Top environmental issues are centered on climate change these days. Greenhouse gas emissions, which accelerate global warming, are at a level that significantly exceeds the highest concentrations in ice cores ever recorded, according to Business Insider. The U.S. was already spending a billion dollars on climate disruption in 2013, including drought- and storm- related costs, according to the National Resources Defense Council.
Climate change is a big deal for a number of reasons, and one of the biggest is its impact on human health. Warming temperatures, wildfires, rising sea levels and droughts all cause or exacerbate debilitating health conditions that threaten not only at-risk sectors of society but also you and me. The health risks certainly are greater among vulnerable groups of people, such as the elderly, infants, the poor and the ill, but as temperatures continue to climb, increasing numbers of the general population are at risk as well. The most serious health threats we face include the following. Continue reading “8 Unmistakable Ways Climate Change Threatens Human Health”
When many of us think about climate change, we place responsibility squarely on the shoulders of big industry. While it is true that our country’s fossil fuel power plants, manufacturing and transportation industries are the top greenhouse gas (GHG) contributors, it stands to reason that each individual American is also contributing on a micro scale. Continue reading “6 Things You Might Be Doing Daily That Contribute to Climate Change”
Complacency is easier than action, but according to experts at NASA, the Pentagon and the Department of Agriculture, complacency is no longer an option in regard to climate change. The actual effects of a warming planet are already validating some of the scientific community’s direst forecasts. With Earth Day quickly approaching on April 22, we should make 2016 the year for confronting manmade climate change head on.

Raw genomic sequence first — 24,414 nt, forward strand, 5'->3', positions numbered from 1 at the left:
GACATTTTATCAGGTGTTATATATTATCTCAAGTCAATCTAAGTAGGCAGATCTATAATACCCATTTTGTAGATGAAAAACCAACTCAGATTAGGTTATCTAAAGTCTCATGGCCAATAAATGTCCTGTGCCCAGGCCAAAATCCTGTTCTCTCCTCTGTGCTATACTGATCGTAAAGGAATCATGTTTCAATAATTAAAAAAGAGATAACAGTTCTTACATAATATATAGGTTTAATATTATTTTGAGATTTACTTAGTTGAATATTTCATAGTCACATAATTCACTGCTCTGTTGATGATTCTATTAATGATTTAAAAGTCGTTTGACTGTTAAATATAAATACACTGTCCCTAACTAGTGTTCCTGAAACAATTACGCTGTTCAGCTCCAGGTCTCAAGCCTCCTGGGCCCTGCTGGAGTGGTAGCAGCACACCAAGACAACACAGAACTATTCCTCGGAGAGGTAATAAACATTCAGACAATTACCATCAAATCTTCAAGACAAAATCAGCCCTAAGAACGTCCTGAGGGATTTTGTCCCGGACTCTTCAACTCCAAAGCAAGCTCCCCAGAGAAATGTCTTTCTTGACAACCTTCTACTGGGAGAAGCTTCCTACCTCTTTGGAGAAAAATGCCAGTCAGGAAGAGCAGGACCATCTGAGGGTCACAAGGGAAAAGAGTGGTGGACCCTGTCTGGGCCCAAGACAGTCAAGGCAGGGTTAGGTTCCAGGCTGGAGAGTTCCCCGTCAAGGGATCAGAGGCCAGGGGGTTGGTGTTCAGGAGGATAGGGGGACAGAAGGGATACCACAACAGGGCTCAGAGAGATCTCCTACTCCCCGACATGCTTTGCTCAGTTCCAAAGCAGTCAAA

The two largest carbon-emitting nations — China and the U.S. — opted into the 2015 United Nations Climate Change Conference, making the Paris Agreement the strongest international mandate ever for the reduction of greenhouse gas (GHG) emissions. Although 196 conference participants signed the climate change agreement, it will not be legally binding until a minimum of 55 nations that together contribute more than 55 percent of total global GHG emissions have signed on. The deadline is April 21, 2017. The ratified agreement would go into effect in 2020.
Hot on the heels of the Paris Climate Summit, the small North African nation of Morocco set an unprecedented example for the rest of the world. King Mohammed VI unveiled Noor I in February 2016, the first phase of a massive concentrated solar power complex in the Sahara Desert. With the completion of the remaining phases of the project, planned for 2018, the parabolic solar installation will supply more than one million people with all the power they need. It will also significantly reduce Morocco’s carbon emissions, a task critical to slowing climate change. Continue reading “Moroccans Take the Lead in Reducing Carbon Emissions with a Big Move Toward Clean Energy”
The rewards of making your home eco-friendly are energy savings and a healthier environment. Even small eco-friendly home ideas, like insulating and composting, are important steps. Larger projects, like switching to domestic solar or wind power, are becoming more attractive all the time, and if you’re thinking about remodeling, use eco-friendly materials for long-lasting results. Making your home eco-friendly not only helps slow climate change, but it also lowers your power bills. Plus, some pretty significant government incentives mean being eco-friendly is more affordable than ever. Continue reading “Why You Should Consider Creating an Eco-Friendly Home and How to Go About It”